A Jet Engine On A Bike. What’s The Worst That Could Happen?
On today’s edition of ‘don’t try this at home,’ we’re transported to Russia to see [Igor Negoda]’s working jet bicycle.
This standard mountain bike comes equipped with a jet engine capable of 18kg of thrust, fixed to the frame under the seat with an adjustable bracket to change it’s angle as needed. A cell phone is zip-tied to the frame and acts as a speedometer — if it works, it’s not stupid — and an engine controller displays thrust, rpm and temperature. A LiPo battery is the engine’s power source with a separate, smaller battery for the electronics. The bike is virtually overgrown with wires and tubes that feed the engine, including an auxiliary fuel tank where a water bottle normally resides. Where’s the main fuel tank? In [Negoda]’s backpack, of course.
It certainly kicks up a mean dust cloud and makes a heck of a racket but the real question is: how fast does it go? From the looks of the smartphone, 72 km/h, 45 mph, or 18 rods to the hogshead.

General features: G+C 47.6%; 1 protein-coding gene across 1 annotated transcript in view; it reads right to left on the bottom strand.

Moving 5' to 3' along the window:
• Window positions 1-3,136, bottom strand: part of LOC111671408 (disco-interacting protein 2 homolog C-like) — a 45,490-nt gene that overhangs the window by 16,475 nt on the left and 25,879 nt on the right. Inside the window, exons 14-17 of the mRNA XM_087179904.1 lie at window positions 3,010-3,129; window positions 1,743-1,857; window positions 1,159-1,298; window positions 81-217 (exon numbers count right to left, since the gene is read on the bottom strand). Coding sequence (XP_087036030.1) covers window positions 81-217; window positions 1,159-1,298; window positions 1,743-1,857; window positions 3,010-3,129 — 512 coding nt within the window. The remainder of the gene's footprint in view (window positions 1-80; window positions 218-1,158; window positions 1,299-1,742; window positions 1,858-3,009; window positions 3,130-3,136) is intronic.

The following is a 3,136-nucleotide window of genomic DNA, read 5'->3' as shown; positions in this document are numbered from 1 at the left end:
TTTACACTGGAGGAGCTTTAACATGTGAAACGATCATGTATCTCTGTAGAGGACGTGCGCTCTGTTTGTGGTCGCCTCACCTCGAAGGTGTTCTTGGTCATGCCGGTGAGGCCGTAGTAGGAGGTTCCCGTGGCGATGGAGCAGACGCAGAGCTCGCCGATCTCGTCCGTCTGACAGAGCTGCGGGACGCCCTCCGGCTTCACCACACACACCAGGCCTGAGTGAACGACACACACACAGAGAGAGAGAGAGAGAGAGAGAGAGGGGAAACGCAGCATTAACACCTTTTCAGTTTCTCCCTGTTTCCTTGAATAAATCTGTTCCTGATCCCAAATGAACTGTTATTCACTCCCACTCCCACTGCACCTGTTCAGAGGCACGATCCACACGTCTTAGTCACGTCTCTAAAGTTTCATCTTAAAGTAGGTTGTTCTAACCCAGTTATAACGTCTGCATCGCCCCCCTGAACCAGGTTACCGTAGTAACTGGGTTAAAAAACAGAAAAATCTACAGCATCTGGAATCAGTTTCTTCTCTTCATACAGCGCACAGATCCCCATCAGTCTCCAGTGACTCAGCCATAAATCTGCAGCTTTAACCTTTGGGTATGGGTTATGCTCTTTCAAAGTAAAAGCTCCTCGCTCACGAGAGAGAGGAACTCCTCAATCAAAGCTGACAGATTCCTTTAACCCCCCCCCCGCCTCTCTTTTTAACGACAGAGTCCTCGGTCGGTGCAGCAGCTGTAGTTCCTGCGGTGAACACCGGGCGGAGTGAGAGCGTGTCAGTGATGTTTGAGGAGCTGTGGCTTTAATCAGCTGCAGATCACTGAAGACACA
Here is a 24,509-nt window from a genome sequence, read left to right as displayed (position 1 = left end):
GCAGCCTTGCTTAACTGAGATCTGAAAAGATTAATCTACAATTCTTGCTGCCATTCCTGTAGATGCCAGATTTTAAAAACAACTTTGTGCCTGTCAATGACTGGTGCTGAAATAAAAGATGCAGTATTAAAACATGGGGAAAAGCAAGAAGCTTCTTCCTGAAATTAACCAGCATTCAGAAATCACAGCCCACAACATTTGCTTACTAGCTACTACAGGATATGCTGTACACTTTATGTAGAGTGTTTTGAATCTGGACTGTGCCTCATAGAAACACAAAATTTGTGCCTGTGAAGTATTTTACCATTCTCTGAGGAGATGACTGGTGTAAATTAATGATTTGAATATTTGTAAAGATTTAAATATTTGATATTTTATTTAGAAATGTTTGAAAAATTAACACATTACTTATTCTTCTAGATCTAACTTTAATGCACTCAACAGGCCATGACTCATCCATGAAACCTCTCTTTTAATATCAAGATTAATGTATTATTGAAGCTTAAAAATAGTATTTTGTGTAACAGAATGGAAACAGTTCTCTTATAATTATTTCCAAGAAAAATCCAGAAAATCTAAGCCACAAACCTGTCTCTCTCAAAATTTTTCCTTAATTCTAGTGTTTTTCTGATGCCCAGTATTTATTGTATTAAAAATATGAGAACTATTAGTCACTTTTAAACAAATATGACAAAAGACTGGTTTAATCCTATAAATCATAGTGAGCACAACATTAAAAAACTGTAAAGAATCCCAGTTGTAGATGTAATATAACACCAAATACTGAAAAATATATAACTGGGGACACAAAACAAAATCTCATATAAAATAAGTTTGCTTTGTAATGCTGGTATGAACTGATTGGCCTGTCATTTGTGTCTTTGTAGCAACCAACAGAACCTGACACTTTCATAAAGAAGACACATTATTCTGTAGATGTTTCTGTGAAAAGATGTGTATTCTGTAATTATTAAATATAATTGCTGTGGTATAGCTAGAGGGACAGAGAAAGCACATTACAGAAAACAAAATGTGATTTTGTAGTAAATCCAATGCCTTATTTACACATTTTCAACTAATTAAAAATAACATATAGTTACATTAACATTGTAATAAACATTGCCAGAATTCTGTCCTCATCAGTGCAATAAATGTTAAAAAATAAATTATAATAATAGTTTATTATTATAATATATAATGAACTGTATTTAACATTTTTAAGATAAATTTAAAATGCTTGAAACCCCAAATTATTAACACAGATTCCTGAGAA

At maximum thrust, [Negoda] and his bike — together weighing about 100kg — are able to achieve 72 km/h before the road ran out!
Much like when we featured the renegade backyard inventor Colin Furze’s turbo charger jet engine, we must emphasize great caution must be taken around jet engines. Especially those new-fangled 3D printed ones the kids are hacking together these days.
Filed under: transportation hacks